# Classical mechanics - small movements around equilibrium

1. Jun 9, 2014

### skrat

1. The problem statement, all variables and given/known data
Two cylinders, that can rotate around their vertical axis, are connected with a spring as shown in the picture. Moment of inertia $J$ is the same for both and they also have the same radius $R$. Distance between the axes is $L$. Spring with constant $k$ is $d$ long (not deformed). Also note that $d<L-2R$. Describe small movements of the system.

2. Relevant equations

3. The attempt at a solution

Let's say that we will measure the rotation of left cylinder with $\varphi$ and rotation of the right one with $\vartheta$.

The kinetic energy is than $T=\frac{1}{2}J(\dot{\varphi }^2+\dot{\vartheta }^2)$

Now lets use notation $\eta =\begin{bmatrix} \varphi \\ \vartheta \end{bmatrix}$, therefore kinetic energy is $T=\frac{1}{2}\dot{\eta }^T \tilde{T}\eta$ where $\tilde{T}=\begin{bmatrix} 1 & 0\\ 0& 1 \end{bmatrix}$.

Now for kinetic energy we have to find out how much the spring deforms. Let's take a closer rook at the left cylinder:

The deformation here is $x_1=R(1-cos\varphi )$. Using taylor expansion around equilibrium state which is $\varphi =0$ tells me that $x_1=R(1-(1-\frac{1}{2}\varphi ^2))=\frac{R}{2}\varphi ^2$

The same goes for the other side, therfore $x_2=\frac{R}{2}\vartheta ^2$

So potential energy of the system is $V=\frac{1}{2}k(x_1+x_2)^2=\frac{kR^2}{8}(\varphi ^2+\vartheta ^2)^2$.

Now what worries me is that there is no way (or at least I don't see it) to write that last expression for $V$ using vector $\eta$.

Why do I want to do that? Because using $det(V-\omega ^2T)=0$ will tell me everything I need to know about this system.

Where did I get it wrong?

2. Jun 9, 2014

### AlephZero

You have left out the key things that cause the motion of the system.

The displacement of the end of the spring is not just $x_1$, but also $y_1 = R\sin\varphi$.

Also the spring has an initial potential energy, because it is stretched between the cylinders. The initial stretch is $L - 2R - d$. When the system moves the length of the spring changes from $L - 2R$ to $\sqrt{(L -2R + x_2 - x_1)^2 + (y_2-y_1)^2}$.

Since the question says the displacements are small, you can approximate everything to first order in $\varphi$ and $\vartheta$.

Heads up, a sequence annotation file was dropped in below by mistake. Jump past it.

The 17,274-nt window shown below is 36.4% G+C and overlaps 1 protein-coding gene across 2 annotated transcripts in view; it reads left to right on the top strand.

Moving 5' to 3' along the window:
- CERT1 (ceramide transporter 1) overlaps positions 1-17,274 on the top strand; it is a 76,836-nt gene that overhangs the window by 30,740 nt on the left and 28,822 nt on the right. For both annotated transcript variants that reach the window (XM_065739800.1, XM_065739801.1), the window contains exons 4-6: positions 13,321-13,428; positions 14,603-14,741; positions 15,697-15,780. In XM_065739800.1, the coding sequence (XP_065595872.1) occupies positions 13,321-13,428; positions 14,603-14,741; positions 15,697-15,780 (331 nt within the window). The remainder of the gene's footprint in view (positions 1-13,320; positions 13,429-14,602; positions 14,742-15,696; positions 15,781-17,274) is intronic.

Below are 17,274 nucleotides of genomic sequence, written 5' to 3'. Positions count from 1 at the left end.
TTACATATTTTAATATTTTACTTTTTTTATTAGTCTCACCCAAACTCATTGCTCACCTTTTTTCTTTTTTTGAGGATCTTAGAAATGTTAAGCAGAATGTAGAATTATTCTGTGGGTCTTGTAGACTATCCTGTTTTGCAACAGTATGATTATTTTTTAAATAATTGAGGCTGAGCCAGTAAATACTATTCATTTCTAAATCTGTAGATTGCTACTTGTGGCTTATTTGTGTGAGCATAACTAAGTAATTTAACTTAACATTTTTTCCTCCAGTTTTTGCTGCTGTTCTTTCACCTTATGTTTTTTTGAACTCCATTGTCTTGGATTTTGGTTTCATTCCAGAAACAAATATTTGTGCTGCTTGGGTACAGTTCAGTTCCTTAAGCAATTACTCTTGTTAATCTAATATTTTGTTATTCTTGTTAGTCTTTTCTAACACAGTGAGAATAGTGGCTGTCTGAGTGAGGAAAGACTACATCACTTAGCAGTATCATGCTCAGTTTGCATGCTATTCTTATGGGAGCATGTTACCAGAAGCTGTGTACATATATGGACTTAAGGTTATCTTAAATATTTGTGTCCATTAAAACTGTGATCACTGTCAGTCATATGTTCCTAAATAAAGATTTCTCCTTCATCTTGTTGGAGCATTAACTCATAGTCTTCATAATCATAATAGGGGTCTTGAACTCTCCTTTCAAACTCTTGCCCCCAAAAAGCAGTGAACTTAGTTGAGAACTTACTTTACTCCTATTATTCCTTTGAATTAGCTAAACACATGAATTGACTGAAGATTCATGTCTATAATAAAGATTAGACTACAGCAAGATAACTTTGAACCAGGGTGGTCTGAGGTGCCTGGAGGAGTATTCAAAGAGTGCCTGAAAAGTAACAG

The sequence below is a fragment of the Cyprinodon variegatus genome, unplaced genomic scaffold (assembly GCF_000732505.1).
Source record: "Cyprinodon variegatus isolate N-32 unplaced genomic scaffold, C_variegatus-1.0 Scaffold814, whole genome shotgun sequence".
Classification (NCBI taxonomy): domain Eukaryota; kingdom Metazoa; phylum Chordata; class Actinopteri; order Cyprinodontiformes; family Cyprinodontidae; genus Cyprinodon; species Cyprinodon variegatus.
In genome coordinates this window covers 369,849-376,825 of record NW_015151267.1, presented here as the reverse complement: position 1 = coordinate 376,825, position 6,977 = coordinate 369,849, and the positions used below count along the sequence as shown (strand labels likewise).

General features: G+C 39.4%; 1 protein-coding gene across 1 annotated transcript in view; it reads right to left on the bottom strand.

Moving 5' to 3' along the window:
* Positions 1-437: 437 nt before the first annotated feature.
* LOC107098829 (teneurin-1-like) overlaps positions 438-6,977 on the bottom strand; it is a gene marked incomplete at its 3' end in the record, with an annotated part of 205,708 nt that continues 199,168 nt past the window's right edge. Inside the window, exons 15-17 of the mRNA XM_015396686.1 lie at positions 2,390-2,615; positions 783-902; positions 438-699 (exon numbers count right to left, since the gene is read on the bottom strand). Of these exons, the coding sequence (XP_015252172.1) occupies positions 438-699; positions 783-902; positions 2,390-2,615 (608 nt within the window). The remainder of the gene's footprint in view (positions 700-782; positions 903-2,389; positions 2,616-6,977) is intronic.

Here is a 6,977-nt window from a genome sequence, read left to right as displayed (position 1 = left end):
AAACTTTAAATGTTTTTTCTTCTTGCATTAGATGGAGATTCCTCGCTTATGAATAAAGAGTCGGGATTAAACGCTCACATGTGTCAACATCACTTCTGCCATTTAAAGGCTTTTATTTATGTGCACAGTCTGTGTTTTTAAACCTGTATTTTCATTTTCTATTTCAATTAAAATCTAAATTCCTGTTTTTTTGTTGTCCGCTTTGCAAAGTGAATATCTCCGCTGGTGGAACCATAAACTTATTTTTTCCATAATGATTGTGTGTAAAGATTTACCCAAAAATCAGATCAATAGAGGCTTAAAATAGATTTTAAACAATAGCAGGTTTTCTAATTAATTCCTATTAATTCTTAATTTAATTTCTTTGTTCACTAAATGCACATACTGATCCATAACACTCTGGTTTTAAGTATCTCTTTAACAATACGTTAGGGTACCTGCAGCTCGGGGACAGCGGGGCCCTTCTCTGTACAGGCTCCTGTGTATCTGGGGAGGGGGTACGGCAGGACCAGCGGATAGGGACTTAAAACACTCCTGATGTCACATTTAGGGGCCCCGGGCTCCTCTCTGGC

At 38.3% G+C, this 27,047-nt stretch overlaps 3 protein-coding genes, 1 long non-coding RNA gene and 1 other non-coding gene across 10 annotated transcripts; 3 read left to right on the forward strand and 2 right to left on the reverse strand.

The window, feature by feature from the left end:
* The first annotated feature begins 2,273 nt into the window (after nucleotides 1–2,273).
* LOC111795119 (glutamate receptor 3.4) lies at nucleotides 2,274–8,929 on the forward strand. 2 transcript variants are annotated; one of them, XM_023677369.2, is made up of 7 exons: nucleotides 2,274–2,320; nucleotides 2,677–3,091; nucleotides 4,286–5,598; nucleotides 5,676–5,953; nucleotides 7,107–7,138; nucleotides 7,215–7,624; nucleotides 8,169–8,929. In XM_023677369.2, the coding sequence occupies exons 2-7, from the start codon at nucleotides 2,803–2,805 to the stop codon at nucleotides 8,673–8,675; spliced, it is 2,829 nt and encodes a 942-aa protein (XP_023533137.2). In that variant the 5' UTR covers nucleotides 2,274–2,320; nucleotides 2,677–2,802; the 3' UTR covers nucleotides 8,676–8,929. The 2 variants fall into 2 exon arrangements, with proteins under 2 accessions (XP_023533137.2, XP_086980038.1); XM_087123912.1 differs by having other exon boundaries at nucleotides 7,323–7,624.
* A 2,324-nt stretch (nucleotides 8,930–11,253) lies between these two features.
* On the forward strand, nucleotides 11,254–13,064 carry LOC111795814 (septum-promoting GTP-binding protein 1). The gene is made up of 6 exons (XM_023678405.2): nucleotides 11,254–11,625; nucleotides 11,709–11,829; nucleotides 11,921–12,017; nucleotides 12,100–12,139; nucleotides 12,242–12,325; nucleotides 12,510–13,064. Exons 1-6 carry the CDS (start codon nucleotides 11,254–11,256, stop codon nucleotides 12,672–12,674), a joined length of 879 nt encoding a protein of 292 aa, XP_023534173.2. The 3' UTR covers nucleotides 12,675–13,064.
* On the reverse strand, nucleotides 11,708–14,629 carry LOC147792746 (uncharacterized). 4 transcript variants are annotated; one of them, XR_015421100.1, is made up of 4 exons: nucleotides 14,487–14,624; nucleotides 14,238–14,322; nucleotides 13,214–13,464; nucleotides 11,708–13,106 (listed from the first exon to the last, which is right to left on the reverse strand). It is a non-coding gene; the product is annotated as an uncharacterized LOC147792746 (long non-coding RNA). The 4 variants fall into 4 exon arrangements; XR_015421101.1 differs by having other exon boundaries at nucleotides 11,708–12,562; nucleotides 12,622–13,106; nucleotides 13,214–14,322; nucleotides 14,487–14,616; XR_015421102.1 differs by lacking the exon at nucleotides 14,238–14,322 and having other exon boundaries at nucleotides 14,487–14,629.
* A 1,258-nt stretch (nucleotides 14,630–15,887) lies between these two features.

Since the question sa

3. Jun 9, 2014

### skrat

hmmm... Ok, if I approximate everything to first order, than

$x_1=R(1-cos\varphi )\doteq 0$ and also $x_2=R(1-cos\vartheta )\doteq 0$ are both $0$?

$y_1=Rsin\varphi \doteq R\varphi$ and $y_2=Rsin\vartheta \doteq R\vartheta$.

Than the deformation of the spring is $\Delta L= \sqrt{(L-2R+(x_1+x_2))^2+(y_2-y_1)^2}-(L-2R)$. (I think that's what you meant and that $-x_1$ is just a typo. right?

4. Jun 9, 2014

### skrat

If yes, than $\Delta L= \sqrt{(L-2R+(x_1+x_2))^2+(y_2-y_1)^2}-(L-2R) \doteq (L-2R)(1+\frac{1}{2}\frac{R^2}{(L-2R)^2}(\varphi -\vartheta )^2)-(L-2R)=\frac{R^2}{2(L-2R)}(\varphi -\vartheta )^2$

Where I can't see how this helps me since $V=\frac{1}{2}k(\Delta L)^2$

5. Jun 9, 2014

### AlephZero

I was taking $x_1$ and $x_2$ positive to the right, and $y_1$ and $y_2$ positive up.

The sign convention doesn't matter so long as you are consistent, of course. Be careful about the signs of the $y$'s and the angles!

No, the spring is stretched initially. If the length increases by $\Delta L$, the strain energy changes from $\frac 1 2 k (L - 2R - d)^2$ to $\frac 1 2 k (L - 2R - d + \Delta L)^2$.

6. Jun 9, 2014

### skrat

You've lost me. I have come so far:

Initial stretch: $s_0=(L-2R)-d$

For rotation $\varphi$ and $\vartheta$ the length of the spring changes for $\Delta L=\sqrt{(L-2R)^2+R^2(\varphi - \vartheta )^2}-(L-2R)$

Than the total stretch is
$s=s_0+\Delta L=(L-2R)-d+\sqrt{(L-2R)^2+R^2(\varphi - \vartheta )^2}-(L-2R)=\sqrt{(L-2R)^2+R^2(\varphi - \vartheta )^2}-d$.

If I put this in $V=\frac{1}{2}ks^2=\frac{1}{2}k(\sqrt{(L-2R)^2+R^2(\varphi - \vartheta )^2}-d)^2$ I get all sorts of nasty things where the most horrible part is that I don't get rid of that sqrt....

7. Jun 9, 2014

### AlephZero

Let $A = L - 2R$ to simplify the algebra a bit.